The search for an apartment from here is very time-consuming and usually inconclusive. It is advisable to rent the Motel 6 in Goleta before the exchange and from there to look for something directly on site, via Craigslist. The best thing to do is to send people an SMS or call them directly, as emails are often not answered in the first place (this can be quite frustrating). It is also advisable to first inspect the apartment or room before accepting it, as there are often relatively dirty or neglected houses, especially in Isla Vista (you’ll see). He also recommends looking for a single room or at least sharing a room with someone you know. In any case, look for an apartment or a room in Isla Vista, as Downtown Santa Barbara is about 30 minutes away by bus, and Downtown Goleta is also approx. 15 minutes away by bus. This does not seem very far, but at the weekend and in the evening, for example, the buses do not run at all or only very irregularly and without a car it is then practically impossible to get away except by bike. It just takes a long time (another disadvantage of the bike is that it is strictly forbidden to ride a bike while drunk and there are many police patrols in IV, especially in the evening). Plus, if you want the true USA exchange college experience, living in Isla Vista is a must. Speaking of the police: find out what is allowed and what is not allowed at a post there in IV, e.g. being drunk in public on the street (this also applies to walking home from a party) can quickly end with a night in prison,
Isla Vista is the typical college district as you know it from the American films. This was actually quite funny and you quickly got to know a lot of people. But even after a few weeks it can quickly feel out of place / too old among all the mostly unaged college kids who live alone for the first time and cannot really handle alcohol yet.;-)
It is amazing how many City College students from downtown Santa Barbara live there in IV. Also: be sure to buy a bike, as you need it every day to get to the university or to get around Isla Vista in general.
If you go to the exit or want to buy alcohol, it is important that you always have your passport with you, otherwise you will often not be served or leave the store empty-handed.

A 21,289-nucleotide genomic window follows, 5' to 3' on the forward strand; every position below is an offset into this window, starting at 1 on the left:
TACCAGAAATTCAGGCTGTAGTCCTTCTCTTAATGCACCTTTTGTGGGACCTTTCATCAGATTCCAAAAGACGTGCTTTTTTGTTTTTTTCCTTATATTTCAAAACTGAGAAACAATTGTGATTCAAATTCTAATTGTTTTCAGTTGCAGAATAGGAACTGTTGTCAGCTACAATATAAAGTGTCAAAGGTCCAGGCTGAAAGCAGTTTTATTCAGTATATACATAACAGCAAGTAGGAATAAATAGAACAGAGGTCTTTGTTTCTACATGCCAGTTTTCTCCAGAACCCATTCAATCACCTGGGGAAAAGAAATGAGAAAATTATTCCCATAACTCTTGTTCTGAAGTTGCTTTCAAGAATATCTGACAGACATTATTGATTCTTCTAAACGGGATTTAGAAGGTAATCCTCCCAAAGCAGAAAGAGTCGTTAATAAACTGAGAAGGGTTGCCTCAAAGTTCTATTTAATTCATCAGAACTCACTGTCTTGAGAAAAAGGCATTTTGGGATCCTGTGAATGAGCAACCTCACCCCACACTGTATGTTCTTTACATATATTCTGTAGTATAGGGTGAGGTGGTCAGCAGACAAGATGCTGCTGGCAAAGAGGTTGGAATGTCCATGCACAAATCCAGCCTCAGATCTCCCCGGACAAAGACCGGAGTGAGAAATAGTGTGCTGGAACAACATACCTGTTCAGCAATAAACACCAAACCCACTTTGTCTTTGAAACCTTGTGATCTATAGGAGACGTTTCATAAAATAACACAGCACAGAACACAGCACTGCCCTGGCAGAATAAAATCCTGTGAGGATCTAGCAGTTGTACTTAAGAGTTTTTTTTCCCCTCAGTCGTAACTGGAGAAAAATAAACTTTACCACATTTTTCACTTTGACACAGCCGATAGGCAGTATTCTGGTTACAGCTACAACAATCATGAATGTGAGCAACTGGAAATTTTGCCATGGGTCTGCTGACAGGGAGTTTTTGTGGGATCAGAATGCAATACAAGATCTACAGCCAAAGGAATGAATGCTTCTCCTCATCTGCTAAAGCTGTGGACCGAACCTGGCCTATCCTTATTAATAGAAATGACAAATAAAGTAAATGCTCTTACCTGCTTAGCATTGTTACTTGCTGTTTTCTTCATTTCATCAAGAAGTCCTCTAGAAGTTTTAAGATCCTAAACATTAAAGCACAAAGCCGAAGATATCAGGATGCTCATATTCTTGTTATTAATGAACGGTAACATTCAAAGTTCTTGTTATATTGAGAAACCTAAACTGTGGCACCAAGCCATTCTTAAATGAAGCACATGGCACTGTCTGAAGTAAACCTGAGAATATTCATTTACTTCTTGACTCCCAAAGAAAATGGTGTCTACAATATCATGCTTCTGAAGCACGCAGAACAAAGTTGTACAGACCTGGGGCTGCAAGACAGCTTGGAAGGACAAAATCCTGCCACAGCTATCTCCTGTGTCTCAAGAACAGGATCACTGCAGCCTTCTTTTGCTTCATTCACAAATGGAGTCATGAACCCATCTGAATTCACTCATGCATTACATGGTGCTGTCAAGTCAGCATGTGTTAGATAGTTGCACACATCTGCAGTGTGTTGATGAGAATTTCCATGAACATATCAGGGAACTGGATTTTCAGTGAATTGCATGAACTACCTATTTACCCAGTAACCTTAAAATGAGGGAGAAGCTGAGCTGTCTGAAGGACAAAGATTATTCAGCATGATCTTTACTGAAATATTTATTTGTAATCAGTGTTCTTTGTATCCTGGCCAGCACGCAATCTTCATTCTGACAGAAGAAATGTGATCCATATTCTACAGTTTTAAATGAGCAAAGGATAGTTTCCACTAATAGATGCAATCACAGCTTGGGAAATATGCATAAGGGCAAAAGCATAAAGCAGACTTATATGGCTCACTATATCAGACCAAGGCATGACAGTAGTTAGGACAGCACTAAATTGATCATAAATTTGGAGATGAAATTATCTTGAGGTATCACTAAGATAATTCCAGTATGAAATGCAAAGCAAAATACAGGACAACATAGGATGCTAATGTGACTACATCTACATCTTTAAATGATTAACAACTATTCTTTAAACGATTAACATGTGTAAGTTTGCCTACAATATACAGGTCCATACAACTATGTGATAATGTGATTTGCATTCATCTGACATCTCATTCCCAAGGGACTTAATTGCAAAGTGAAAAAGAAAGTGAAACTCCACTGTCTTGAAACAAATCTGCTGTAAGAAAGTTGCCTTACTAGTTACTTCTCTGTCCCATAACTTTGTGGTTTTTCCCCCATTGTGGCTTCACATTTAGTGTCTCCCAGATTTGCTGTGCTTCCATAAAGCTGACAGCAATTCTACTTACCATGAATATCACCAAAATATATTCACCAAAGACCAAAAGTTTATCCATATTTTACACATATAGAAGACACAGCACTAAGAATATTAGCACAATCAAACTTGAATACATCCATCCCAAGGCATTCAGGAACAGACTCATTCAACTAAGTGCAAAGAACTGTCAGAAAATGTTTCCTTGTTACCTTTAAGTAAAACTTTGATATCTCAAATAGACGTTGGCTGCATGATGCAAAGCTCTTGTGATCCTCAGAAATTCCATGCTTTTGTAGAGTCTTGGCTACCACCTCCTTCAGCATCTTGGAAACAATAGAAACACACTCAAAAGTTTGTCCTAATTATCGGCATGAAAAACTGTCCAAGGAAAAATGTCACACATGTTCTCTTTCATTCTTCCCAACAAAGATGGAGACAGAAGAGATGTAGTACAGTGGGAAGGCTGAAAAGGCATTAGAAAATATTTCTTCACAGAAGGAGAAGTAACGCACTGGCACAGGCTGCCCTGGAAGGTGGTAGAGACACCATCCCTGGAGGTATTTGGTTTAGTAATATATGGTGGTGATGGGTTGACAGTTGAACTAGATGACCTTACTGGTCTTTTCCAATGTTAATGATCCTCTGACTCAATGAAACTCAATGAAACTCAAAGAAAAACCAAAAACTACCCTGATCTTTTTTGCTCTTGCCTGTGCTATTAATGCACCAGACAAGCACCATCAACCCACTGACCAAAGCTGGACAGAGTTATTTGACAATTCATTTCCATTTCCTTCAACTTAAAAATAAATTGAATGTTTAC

In terms of excursions, San Francisco, San Diego, LA, Malibu, Orange County and Las Vegas are definitely highly recommended. Likewise Death Valley and the national parks. The distances are short by American standards and you can get to the individual cities relatively quickly from Santa Barbara (Las Vegas 6h, San Fransisco 6h, LA 2h, San Diego 3-4h).
Fixed costs are the F1-Vista (approx. 300-400 $), the flight to LA from Europe (approx. 1000-1500 $) and the registration fees at the Extension Office (approx. 2000 US $). For the university, depending on the number of courses, you have to calculate around US $ 3000-4000 per quarter in addition to the US $ 2000 registration fee. In addition, there are books which can quickly be booked with a few US $ 100). In addition, there is the relatively expensive living in general in the Santa Barbara region, which can be booked at around US $ 500-1000 per month, depending on requirements. Of course, there are also food, shopping and all kinds of excursions (LA, San Francisco, Las Vegas, OC, etc.), which are not cheap either, but hopefully you will still do a lot during your exchange time!
In general, it can be said that this exchange was a great experience. As I said – you should by no means underestimate the high cost of the courses and think the grades are given to you.
But California and especially the region around Santa Barbara are simply fantastic and it is practically every day sunny weather and the sky is cloudless – simply indescribable!
Looking back, I can say that the exchange semester in the USA was amazing and despite some initial difficulties (e.g. looking for an apartment, class crashing, etc.) it was an experience that I wouldn’t want to miss!